Follow-Up: Cow Palace Overdose Incident

KQED’s Joshua Johnson has spoken to a North County Fire public information officer about Friday’s incident at the Cow Palace: 17 people attending an electronic music festival were hospitalized due to excessive drug and alcohol use. From a San Jose Mercury News report:

Ambulances and paramedics from at least four counties were dispatched to the Cow Palace to transport sick concert goers to hospitals, the North County Fire Authority reported Saturday. At least one person was reported in critical condition. Authorities had little information about the others.

Paramedics said some of the sick were disoriented, vomiting, and struggling to breathe. Some 14,000 people attended the music concert, called Subsonic Spookfest, which was open to those 16 and older. The event was sponsored by Live 105 radio station, according to a Cow Palace events listing.

Here’s what Josh has learned from North County Fire:

KQED’s Joshua Johnson has spoken to North County Fire public information officer Matt Lucet about the incident and learned the following:

  • Of the 17 taken to the hospital, there were no known fatalities, but two were deemed critical
  • The call came in around 8:30pm Friday night; the operation ran until two a.m.; the victims came in over that span of time
  • North County fire used three of its engines; AMR (a contracted ambulance provider) had ambulances from San Mateo, Alameda and SF Counties to help with transport
  • Rock Med is a local organization that provided care at the scene; North County Fire Rescue works closely with them. Rock Med is a project of Haight Ashbury Free Clinics and works with a number of venues in the Bay Area. It’s been around since the 1970s.
  • Victims were taken to Kaiser Redwood City, Kaiser South SF, Seton, Mills Peninsula, and San Mateo Med Ctr. In this kind of situation first responders try to spread out victims in multi-casualty incidents, especially on a Friday night (and especially since you don’t know how many more victims there’ll be).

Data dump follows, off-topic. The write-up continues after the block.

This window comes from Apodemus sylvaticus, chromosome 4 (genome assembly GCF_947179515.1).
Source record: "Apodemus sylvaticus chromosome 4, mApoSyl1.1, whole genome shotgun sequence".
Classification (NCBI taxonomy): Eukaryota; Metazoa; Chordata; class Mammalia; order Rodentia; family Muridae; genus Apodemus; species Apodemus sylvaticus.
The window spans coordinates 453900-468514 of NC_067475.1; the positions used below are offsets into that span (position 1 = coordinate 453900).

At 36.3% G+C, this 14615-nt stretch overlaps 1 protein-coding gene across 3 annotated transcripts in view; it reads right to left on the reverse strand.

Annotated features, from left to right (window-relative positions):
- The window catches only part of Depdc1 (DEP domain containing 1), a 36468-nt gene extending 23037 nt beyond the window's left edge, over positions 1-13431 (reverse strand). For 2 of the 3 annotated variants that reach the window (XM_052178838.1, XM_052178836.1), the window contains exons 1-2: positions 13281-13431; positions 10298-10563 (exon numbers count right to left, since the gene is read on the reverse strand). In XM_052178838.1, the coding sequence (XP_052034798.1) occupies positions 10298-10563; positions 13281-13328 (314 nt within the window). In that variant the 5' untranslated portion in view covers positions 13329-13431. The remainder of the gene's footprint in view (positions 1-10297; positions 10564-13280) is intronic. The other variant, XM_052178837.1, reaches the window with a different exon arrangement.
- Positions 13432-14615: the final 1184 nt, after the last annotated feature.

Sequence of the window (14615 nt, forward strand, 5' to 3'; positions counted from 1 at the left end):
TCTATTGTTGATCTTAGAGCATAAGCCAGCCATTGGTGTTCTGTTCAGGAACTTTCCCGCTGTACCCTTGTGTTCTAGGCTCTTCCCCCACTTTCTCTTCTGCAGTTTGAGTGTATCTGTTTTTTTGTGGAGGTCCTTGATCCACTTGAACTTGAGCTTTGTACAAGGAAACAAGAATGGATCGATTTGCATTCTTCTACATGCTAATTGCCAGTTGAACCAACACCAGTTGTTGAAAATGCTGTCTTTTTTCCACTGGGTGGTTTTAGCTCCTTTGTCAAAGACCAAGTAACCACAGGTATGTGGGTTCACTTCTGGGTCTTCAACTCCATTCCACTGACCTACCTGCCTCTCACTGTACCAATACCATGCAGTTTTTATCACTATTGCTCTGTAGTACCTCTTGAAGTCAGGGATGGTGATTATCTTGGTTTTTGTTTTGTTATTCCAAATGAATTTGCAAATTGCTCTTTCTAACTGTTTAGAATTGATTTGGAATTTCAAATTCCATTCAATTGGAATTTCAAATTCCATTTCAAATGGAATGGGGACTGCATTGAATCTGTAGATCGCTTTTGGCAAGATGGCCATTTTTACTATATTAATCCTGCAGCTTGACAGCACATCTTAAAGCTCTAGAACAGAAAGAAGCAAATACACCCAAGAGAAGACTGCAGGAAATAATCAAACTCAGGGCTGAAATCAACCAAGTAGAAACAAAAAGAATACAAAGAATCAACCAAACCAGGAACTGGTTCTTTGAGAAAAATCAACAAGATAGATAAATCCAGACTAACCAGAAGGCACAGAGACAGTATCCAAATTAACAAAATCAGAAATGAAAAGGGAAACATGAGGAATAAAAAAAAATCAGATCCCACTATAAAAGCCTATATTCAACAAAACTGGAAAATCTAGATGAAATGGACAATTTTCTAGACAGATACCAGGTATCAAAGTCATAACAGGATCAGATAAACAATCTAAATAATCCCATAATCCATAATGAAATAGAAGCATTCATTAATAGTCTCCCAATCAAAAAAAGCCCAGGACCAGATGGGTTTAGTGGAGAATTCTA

State Sen. Leland Yee has also issued a statement in which he threatens to introduce legislation to require the Cow Palace provide “adequate police and medical presence.”

“There is a broken record at the Cow Palace. Once again, the Cow Palace failed to provide an adequate level of law enforcement and emergency personnel. Sadly, the Cow Palace and these rave promoters care more about making a quick buck than the safety of our kids and young people. It is reprehensible that the Cow Palace Board of Directors allows these events to occur without a level of security approved by local law enforcement agencies. Enough is enough.

Similar to our efforts to get a double fine zone on 19th Avenue, it unfortunately took years and too many deaths before we were able to get a bill approved. The results have been overwhelming – not a single pedestrian death since the double fine zone became law 2 years ago. If the Cow Palace fails to immediately develop a policy to protect our community, I am prepared to introduce legislation that would require them to provide an adequate police and medical presence before hosting these raves. Once and for all, we can finally end such tragedies at this troubled venue.”

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Jon Brooks

Jon Brooks writes mostly on film for KQED Arts. He is also an online editor and writer for KQED's daily news blog, News Fix. Jon is a playwright whose work has been produced in San Francisco, New York, Italy, and around the U.S.

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